Chicago soybean futures ticked higher on Thursday, trading below a near three-month high hit in the previous session, as expectations of Chinese buying of US supplies supported the market.
Wheat edged higher, while corn lost ground for a second straight session in positioning ahead of a US Department of Agriculture (USDA) report on global supplies and demand later in the day.
The most-active soybean contract on the Chicago Board Of Trade (CBOT) added 0.1 percent at $9.24-1/4 a bushel by 0248 GMT, having climbed to its highest since July 15 at 9.31-1/2 a bushel on Wednesday.
Wheat added 0.1 percent to $5-3/4 a bushel and corn gave up 0.1 percent to $3.93-3/4 a bushel.
“US-China trade talks and Chinese buying of US beans are in focus although expectations for the talks are pretty low,” said Phin Ziebell, agribusiness economist, National Australia Bank.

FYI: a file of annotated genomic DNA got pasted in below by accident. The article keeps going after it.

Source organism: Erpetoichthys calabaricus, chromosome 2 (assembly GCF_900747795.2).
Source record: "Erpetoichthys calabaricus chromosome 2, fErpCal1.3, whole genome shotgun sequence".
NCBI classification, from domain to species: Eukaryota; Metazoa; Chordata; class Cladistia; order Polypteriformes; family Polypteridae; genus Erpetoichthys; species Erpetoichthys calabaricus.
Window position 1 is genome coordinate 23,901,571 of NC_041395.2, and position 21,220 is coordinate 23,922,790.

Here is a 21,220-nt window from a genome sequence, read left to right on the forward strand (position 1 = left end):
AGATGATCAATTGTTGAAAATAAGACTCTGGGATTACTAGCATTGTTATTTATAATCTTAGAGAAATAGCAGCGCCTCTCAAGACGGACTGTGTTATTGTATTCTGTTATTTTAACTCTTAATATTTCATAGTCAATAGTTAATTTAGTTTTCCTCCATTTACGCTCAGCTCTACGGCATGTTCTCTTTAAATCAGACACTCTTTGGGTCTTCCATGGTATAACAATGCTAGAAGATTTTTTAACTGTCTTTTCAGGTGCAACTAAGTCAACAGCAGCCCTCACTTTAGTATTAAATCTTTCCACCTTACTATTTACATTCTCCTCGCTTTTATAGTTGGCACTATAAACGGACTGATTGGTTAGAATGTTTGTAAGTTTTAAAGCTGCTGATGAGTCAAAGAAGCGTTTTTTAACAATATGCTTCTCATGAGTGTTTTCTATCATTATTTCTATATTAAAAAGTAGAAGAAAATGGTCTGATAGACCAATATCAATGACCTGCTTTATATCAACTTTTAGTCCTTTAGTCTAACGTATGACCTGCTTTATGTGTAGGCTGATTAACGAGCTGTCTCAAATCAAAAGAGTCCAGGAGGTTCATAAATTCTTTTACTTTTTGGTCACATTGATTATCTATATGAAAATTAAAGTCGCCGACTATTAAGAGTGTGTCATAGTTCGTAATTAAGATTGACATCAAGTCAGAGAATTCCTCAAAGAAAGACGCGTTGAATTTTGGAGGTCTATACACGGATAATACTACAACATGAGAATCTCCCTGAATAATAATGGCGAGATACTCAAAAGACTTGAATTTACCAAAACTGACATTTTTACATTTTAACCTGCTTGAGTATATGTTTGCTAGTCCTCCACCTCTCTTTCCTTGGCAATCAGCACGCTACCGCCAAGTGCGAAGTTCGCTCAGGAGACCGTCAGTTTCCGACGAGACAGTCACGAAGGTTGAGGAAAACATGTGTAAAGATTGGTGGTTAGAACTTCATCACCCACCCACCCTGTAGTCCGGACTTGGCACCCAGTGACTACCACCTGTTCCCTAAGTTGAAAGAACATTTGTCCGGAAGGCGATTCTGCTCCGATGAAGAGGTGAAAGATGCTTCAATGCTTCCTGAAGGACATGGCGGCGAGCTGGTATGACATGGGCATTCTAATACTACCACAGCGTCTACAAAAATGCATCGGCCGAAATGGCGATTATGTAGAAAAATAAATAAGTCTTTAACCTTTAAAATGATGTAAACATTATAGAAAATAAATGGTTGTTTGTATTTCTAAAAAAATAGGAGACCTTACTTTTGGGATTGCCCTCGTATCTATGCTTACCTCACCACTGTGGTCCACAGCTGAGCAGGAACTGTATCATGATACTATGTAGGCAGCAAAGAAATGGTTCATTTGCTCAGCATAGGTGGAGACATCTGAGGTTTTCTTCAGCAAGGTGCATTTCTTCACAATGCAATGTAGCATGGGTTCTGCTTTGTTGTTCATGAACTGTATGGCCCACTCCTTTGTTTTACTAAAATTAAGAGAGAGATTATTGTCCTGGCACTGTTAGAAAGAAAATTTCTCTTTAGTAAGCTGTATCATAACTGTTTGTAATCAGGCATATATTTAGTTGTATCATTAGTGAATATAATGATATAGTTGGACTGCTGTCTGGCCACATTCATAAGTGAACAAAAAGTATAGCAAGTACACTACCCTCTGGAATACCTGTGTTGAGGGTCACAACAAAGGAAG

The soybean market is finding support after the Financial Times reported that the team of China’s lead trade negotiator had offered to boost annual purchases of soybeans to 30 million tons from 20 million at present, as the two countries seek to resolve their trade dispute.
Vice Premier Liu He, China’s top trade negotiator, is scheduled to travel to Washington for the next round of trade talks on October 10 to 11.
The market is monitoring a winter storm brewing in the northern US Plains and Rocky Mountains that is expected to bring freezing temperatures late this week into the Dakotas, Nebraska and portions of Minnesota and Iowa. The storm could potentially damage corn and soybean crops.
Ahead of the USDA’s monthly supply/demand reports, analysts surveyed by Reuters on average expected the government to lower its estimates of US 2019/20 yield, production and ending stocks for both corn and soybeans.
Commodity funds were net sellers of CBOT corn, soyoil and wheat futures contracts on Wednesday and net buyers of soybeans and soymeal, traders said. – Reuters